Essay on the Indian Forest
As per the latest state of forests report of the Forest Survey of India, actual forest cover of India is 19.27% of the geographic area, corresponding to 63.3 million ha. Only 38 million ha of forests are well stocked (crown density above 40%).
This resource has to meet the demand of a population of 950 million people and around 450 million cattle. As such, country has to meet the needs of 16% of world’s population from 1% of world forest resources. The same forest has also to cater for 19% of world cattle population.
In Mumbai (Bombay), Gibson tried to introduce rules prohibiting shifting cultivation and plantation of teak forests. Forest reserves were established to secure material for imperial needs.
Scientific forest management systems were employed to regenerate and harvest forest to make it sustainable. Between 1926 and 1947, afforestation was carried out on a large scale in Punjab and Uttar Pradesh. In early 1930s, people began showing interest in conservation of wild life.
Main areas of tropical forest are found in Andaman and Nicobar Islands, Western Ghats, which fringe the Arabian Sea coastline of peninsular India, and greater Assam region in north-east. Small remnants of rain forest are found in Orissa state. Semi-evergreen rain forest is more extensive than evergreen formation, partly because evergreen forests tend to degrade to semi-evergreen with human interference.
There are substantial differences in both flora and fauna between three major rain forest regions (IUCN, 1986; Rodgers and Panwar, 1988). Western Ghats Monsoon forests occur both on western (coastal) margins of ghats and on eastern side where there is less rainfall.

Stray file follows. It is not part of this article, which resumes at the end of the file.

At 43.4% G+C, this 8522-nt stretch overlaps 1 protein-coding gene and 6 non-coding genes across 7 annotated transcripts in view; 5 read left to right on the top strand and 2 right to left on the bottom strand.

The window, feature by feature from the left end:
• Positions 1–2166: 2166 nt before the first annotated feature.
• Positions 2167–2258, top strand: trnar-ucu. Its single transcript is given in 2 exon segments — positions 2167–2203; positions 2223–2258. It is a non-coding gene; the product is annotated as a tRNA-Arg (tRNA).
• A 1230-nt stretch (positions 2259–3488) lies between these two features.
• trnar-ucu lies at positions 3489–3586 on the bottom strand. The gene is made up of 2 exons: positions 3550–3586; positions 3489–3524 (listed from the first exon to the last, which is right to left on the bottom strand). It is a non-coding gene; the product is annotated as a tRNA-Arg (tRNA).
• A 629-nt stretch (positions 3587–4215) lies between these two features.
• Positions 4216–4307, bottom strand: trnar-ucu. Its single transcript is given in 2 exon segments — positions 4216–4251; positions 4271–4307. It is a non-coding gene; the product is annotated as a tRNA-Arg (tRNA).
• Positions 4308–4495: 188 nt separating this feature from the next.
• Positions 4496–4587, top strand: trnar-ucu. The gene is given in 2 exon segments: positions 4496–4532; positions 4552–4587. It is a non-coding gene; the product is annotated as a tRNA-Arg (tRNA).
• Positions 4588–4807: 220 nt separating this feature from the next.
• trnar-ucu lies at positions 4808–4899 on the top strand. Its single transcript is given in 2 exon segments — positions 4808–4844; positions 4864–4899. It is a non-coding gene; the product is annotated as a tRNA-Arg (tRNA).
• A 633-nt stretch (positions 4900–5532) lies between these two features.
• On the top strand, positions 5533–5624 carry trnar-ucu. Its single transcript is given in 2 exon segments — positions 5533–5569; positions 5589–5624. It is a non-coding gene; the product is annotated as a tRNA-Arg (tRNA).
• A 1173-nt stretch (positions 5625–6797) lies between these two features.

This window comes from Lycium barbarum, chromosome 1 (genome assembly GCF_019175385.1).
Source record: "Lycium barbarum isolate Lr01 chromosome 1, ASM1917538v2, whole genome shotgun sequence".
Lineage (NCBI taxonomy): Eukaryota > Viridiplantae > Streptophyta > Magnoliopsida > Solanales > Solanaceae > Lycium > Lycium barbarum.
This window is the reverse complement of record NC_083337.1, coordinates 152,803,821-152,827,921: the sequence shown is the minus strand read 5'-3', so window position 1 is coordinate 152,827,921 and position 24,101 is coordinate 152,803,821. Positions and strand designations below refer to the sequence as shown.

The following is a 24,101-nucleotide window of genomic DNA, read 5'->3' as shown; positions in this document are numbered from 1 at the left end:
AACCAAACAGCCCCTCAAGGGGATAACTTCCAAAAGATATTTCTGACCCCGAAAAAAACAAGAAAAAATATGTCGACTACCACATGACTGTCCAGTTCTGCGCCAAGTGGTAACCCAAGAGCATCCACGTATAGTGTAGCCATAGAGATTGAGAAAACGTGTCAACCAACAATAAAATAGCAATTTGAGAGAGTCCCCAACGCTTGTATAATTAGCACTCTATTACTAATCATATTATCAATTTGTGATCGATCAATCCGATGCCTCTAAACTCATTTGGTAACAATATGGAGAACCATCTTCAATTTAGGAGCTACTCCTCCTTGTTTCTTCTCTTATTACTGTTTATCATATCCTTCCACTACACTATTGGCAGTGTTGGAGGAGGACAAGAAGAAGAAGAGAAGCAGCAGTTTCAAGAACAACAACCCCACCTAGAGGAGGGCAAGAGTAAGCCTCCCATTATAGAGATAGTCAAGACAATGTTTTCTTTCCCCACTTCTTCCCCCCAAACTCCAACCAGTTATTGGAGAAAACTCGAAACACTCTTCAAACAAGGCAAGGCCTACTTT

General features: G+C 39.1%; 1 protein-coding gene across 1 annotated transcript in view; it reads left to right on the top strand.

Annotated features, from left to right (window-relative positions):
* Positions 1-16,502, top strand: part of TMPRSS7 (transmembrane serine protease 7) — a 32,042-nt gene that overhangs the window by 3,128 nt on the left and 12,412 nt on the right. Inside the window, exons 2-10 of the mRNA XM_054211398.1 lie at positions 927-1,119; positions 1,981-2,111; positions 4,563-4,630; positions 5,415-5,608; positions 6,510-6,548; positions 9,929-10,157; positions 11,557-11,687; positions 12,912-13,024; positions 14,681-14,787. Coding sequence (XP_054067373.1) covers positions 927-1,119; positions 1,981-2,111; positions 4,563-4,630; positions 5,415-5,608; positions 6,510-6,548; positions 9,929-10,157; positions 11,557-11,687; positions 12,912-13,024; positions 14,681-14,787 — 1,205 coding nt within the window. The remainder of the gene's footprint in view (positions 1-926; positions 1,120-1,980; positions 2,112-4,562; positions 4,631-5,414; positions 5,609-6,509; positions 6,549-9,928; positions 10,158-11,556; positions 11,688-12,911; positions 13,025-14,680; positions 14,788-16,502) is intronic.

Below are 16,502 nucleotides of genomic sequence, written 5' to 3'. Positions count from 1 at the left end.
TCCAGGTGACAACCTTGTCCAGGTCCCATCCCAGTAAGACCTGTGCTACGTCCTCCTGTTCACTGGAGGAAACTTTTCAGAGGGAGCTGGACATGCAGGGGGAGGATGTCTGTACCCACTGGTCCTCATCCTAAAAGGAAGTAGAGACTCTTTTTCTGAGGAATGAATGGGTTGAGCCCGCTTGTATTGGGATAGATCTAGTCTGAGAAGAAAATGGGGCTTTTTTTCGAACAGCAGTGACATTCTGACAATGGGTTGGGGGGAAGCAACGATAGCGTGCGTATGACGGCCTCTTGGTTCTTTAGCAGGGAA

These forests contain several tree species of great commercial significance (e.g., Indian rosewood, Dalbergia latifolia, Malabar Kino, Pterocarpus marsupium, and teak, Terminalia crenulata), but they have now been cleared from many areas. In rain forests, there is an enormous number of tree species.
At least, 60 percent of trees of upper canopy are species which individually contribute not more than one percent of total number. Clumps of bamboo occur along streams or in poorly drained hollows throughout evergreen and semi-evergreen forests of south-west India, probably in areas once cleared for shifting agriculture.
Tropical vegetation of north-east India (which includes the states of Assam. Nagaland, Manipur, Mizoram, Tripura and Meghalaya as well as plain regions of Arunachal Pradesh) typically occurs at elevations up to 900 m. It embraces evergreen and semi-evergreen rain forests, moist deciduous monsoon forests, riparian forests, swamps and grasslands. Evergreen rain forests are (found in Assam Valley, foothills of eastern Himalayas and lower parts of Naga Hills, Meghalaya, Mizoram, and Manipur where rain fall exceeds 2300 mm per annum.
In Assam Valley, giant Dipterocarpus macrocarpus and Shorea assamica occur singly, occasionally attaining a girth of up to 7 m and a height of up to 50 m. Monsoon forests are mainly moist sal, Shorea robusta forests, which occur widely in this region (IUCN, 1991).
The Andamans and Nicobar islands have tropical evergreen rain forests and tropical semi-evergreen rainforests as well as tropical monsoon moist monsoon forests (IUCN, 1986). Dominant species is Dipterocarpus grandiflorus in hilly areas, while Dipterocarpus kerrii is dominant on some islands in southern parts of archipelago. Monsoon forests of Andamans are dominated by Pterocarpus dalbergioides and Terminalia spp.
Tropical forests classifications for greater India (Champion 1936) and present-day India (Champion and Seth, 1968) recognize 16 major forest types which are subdivided into 221 minor types. Forests cover 19.27% of India’s total geographical area including 63.73 million ha of dense forests, 0.487 million ha of mangroves, and 5.19 million ha of scrub (MoEF, 1999). Semi-evergreen rain forest is extensive than evergreen formation, due to degradation of evergreen forests to semi-evergreen with human interference.